Learning patience.

September 3, 2009 at 9:54 am | Posted in Battles (aka: toddlerhood), motherhood | 8 Comments

In spite of what you saw in yesterday’s wordless wednesday (those the pictures were actually taken a couple of weeks ago) we actually seem to be making progress on the tantrum front. (*Knocking on wood*)

J and I have been using some of the techniques in Happiest Toddler on the Block. Which seem to help us with an issue that escalates into a tantrum, though it doesn’t completely eliminate them.

We still have our bad days. Like last night, where O was tired from an early morning and an abbreviated nap (apparently another’s transition to the toddler room isn’t going well, particularly at naptime).

And yeah. Last night was pretty awful. A full plate of food hit the floor, but then 5 minutes later he wanted to eat it. (I let him.)

He didn’t want a bath, so he fought me the whole time, throwing bath toys (which went bye bye very quickly!) and crying when I tried to wash his hair. But when I was done? He then didn’t want to get out of the tub.

He wanted his bedtime story, but halfway through was fighting me to get down. He was falling asleep drinking his milk in the rocker with me, but then screamed when I put him in his bed.

*sigh*

I was always worried about this part of being a parent. Of losing my cool with my kid, of not being patient with them.

Because, see, I am NOT the most patient person in the world. (It’s true. You can ask J. He will agree.)

And I was raised by parents who, if possible, are even MORE impatient than I am.

So it was a big fear of mine that I would prove to be a parent who scares my kid into coersion. Because that’s what I know.

But I’m learning that my well of patience seems to be deeper than I thought it would be.

I’ve notice that O is more tantrumy (and yes, I just made that word up) when he’s tired. Or when he needs my attention and I’m trying to do something else.

And something as simple as taking one minute out of whatever task I’m doing to sit down on the floor, at HIS level, and play with him? Or engage him in something, like “chase-me-around-the-house?” or hosting “Dance Fever” in the kitchen, despite the fact that my hands are messy from chopping onion for dinner?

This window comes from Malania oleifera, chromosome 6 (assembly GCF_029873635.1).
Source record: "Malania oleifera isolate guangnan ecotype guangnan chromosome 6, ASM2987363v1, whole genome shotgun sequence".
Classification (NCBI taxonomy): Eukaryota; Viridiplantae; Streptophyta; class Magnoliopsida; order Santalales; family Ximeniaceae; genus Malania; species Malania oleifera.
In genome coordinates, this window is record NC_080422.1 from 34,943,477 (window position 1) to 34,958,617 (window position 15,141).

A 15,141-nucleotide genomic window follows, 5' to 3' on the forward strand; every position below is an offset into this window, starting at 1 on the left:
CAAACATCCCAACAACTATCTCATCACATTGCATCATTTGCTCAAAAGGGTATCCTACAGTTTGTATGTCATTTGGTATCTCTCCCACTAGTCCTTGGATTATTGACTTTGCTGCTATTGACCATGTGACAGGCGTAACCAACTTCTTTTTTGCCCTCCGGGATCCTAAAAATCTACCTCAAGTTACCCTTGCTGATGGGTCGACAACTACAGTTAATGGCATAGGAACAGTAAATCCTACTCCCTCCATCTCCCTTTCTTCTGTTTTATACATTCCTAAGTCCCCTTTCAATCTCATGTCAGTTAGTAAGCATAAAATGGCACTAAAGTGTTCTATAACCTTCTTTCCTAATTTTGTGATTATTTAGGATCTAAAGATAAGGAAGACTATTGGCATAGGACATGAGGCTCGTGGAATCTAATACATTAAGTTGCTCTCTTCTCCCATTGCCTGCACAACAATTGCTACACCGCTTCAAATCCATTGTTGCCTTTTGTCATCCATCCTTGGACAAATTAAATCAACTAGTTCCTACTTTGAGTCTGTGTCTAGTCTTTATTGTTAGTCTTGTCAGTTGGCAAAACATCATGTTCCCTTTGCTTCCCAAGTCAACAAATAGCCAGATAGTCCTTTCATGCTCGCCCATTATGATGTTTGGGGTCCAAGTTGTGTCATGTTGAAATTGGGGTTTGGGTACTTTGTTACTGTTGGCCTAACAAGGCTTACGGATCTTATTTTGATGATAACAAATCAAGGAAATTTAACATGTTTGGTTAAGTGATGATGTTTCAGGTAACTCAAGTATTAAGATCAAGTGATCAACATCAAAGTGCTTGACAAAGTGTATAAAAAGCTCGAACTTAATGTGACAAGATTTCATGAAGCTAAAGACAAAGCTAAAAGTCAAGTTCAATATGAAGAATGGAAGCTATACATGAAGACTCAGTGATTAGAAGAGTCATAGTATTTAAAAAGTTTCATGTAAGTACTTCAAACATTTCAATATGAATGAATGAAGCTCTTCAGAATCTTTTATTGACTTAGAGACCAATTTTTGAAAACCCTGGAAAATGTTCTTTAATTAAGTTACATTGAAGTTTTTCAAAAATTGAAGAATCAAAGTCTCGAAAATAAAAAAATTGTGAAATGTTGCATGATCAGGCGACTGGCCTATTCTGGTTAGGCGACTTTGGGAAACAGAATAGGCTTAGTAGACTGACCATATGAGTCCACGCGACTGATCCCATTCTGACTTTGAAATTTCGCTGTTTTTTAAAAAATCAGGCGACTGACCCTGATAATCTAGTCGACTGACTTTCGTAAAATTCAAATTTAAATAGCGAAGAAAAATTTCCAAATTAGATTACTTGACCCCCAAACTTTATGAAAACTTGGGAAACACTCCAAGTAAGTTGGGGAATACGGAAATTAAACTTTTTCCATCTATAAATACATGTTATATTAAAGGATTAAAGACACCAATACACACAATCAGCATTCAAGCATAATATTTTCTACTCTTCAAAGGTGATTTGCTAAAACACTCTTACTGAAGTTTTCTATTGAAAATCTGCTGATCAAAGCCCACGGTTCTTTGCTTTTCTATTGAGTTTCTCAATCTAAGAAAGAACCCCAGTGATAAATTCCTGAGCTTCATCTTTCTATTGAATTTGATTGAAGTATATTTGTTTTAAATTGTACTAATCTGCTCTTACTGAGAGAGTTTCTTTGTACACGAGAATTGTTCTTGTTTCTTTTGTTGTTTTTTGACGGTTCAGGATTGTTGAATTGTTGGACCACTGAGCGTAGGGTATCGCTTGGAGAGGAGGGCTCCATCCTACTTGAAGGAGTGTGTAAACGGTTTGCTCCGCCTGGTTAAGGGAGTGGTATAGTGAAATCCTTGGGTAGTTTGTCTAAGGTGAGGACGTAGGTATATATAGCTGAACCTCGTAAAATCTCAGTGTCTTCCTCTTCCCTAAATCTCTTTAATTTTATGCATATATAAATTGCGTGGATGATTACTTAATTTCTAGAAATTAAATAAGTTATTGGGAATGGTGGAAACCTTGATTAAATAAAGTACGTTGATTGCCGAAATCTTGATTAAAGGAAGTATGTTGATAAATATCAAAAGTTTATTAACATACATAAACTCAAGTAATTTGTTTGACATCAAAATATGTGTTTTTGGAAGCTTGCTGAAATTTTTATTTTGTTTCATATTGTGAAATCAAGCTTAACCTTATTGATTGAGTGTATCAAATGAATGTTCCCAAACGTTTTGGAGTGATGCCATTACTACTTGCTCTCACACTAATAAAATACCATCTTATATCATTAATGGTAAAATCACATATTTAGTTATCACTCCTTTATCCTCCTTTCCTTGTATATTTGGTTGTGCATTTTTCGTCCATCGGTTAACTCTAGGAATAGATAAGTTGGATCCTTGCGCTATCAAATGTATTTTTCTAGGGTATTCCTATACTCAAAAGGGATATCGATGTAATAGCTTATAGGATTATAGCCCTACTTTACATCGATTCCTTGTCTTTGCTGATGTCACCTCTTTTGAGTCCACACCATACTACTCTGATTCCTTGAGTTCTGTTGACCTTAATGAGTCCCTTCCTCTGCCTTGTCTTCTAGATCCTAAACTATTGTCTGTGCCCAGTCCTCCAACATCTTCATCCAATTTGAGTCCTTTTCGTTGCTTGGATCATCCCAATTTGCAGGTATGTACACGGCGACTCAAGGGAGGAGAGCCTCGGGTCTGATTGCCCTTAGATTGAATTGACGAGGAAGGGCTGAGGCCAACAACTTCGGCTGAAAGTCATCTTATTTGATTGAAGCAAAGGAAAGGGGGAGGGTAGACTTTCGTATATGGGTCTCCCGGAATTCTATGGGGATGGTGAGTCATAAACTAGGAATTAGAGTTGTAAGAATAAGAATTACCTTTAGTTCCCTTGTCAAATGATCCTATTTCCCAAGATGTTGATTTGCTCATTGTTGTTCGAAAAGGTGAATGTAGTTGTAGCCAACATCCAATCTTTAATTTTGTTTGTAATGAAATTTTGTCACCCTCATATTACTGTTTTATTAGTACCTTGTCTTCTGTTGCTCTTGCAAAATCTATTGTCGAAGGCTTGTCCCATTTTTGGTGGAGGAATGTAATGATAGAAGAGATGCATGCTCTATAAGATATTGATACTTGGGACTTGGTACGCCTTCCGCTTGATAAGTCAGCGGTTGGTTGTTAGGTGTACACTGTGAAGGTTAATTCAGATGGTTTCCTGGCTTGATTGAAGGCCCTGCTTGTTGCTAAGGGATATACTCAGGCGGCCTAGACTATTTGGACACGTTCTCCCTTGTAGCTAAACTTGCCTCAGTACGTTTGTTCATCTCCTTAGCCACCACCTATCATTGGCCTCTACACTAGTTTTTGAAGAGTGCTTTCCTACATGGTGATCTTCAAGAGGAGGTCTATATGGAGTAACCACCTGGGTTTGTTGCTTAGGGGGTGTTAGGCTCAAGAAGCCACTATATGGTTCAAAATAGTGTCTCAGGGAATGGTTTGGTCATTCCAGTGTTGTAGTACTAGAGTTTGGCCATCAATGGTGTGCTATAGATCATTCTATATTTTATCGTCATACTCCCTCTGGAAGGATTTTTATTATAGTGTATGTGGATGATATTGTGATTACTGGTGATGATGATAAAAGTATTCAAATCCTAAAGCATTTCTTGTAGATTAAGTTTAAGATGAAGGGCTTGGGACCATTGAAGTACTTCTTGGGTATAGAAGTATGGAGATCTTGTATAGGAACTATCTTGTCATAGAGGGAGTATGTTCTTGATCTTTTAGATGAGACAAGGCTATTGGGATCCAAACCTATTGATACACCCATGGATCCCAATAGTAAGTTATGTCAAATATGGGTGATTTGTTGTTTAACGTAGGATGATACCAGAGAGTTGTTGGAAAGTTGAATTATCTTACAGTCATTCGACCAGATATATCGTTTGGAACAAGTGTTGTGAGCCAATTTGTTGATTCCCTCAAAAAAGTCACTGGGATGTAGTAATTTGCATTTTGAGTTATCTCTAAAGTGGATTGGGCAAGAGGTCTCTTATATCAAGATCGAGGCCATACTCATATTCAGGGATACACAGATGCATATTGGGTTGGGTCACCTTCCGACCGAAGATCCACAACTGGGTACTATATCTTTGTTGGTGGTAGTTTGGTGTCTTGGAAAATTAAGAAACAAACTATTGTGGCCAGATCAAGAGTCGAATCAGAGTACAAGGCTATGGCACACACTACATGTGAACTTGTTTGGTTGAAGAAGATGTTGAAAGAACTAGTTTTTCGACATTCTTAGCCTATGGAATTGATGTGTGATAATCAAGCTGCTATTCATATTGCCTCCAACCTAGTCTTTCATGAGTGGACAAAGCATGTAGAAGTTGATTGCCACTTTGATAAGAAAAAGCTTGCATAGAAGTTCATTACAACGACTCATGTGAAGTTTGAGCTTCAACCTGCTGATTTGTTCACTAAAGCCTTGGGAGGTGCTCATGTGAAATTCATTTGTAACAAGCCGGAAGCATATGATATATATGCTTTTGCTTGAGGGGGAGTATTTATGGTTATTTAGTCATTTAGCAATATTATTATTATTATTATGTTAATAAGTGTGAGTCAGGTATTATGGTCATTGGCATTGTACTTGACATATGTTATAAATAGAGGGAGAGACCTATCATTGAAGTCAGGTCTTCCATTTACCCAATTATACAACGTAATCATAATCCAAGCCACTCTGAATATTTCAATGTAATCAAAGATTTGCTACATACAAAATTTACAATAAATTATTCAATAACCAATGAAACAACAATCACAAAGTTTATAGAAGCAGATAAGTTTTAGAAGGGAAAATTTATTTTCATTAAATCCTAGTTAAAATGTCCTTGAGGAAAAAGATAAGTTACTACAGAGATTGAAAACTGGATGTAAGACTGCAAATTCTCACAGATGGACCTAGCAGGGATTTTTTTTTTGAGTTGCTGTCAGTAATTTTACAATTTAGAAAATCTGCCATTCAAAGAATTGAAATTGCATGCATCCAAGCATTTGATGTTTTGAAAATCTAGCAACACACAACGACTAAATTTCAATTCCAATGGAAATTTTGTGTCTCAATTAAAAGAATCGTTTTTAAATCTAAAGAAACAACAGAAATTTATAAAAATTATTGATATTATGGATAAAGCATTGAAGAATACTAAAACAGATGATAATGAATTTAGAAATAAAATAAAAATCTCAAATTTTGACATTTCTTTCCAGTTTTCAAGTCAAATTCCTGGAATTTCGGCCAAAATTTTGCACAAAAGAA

It helps. A LOT.

But it doesn’t make MY task list shorter. And I’m finding that my OWN personal patience is short when I have too many things to do. Or when I’m tired.

And then I become shorter, and less likely to give O the attention he craves.

And then it’s harder to deal with the escalating “NO!” and “MINE!” and the fights and the throwing of things and the arching and flailing on the floor and the crying and the whining.

So really, it’s to MY advantage to keep my cool. Because then we can have some FUN in the time we have at night before bedtime.

Course, it’s a work in progress. We will still have nights like last night, where everything is a fight.

But I LOVE that O is making me into a better person. I love that he’s molding me into someone who parents thoughtfully, even when I’m tired and stressed out and worried.

Because it gives me hope that I CAN look past my upbringing… and be the kind of parent I WANT to be.

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8 Comments »

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  1. I’m not a parent but I feel ok say ‘good job K!’. I think realizing that you are thoughtful and deliberate are among the most important parts of any role you play.

  2. That’s wonderful! Patience in this house is abundant and feely given…..until I’ve had enough and then I do plenty of “scaring into coersion”! HA!
    Good on ya, Serenity!
    Elle

  3. I’m horribly impatient so this allllllll awaits me too…

  4. I actually had several of the issues you talk about…my parents were not stellar, patients definatly not my strong suit. But you find a way. And I am proud that I am NOT my parents. I think it does help to be aware of what you don’t want to do. Even tho people say you become your parents, I think that is often wrong–you are YOU and you learn your own path.

    You sound like you are learning the ways that work for both of you.

    The interesting thing I find in life is that I still learn from my children every day. We just have to listen.

  5. I don’t think I’ve said this before, but of all the bloggers I read (something like 17), you are the one who I think is most like me. I was lucky to have pretty good parents, but I am trying to raise my son differently than they raised me. And the rest of what you said sounds like it could’ve come out of my mouth (which is often the case when I read your blog).

  6. it’s one of the hardest things i’ve found about parenting…. and even worse when you’re exhausted. you’re doing an awesome job, you know? xo

  7. Sounds like you’re doing exactly what you need to be doing for you and O.

    Good job! 🙂

  8. Man, Jim threw a fit on me right by the sink… Instead of getting mad, I laughed and gave him a “shower” in cold water. It took him a week to have another one after that – and no more in the kitchen where a cooking Mommy could trip on a tantrumy (I like your new word) Boo.


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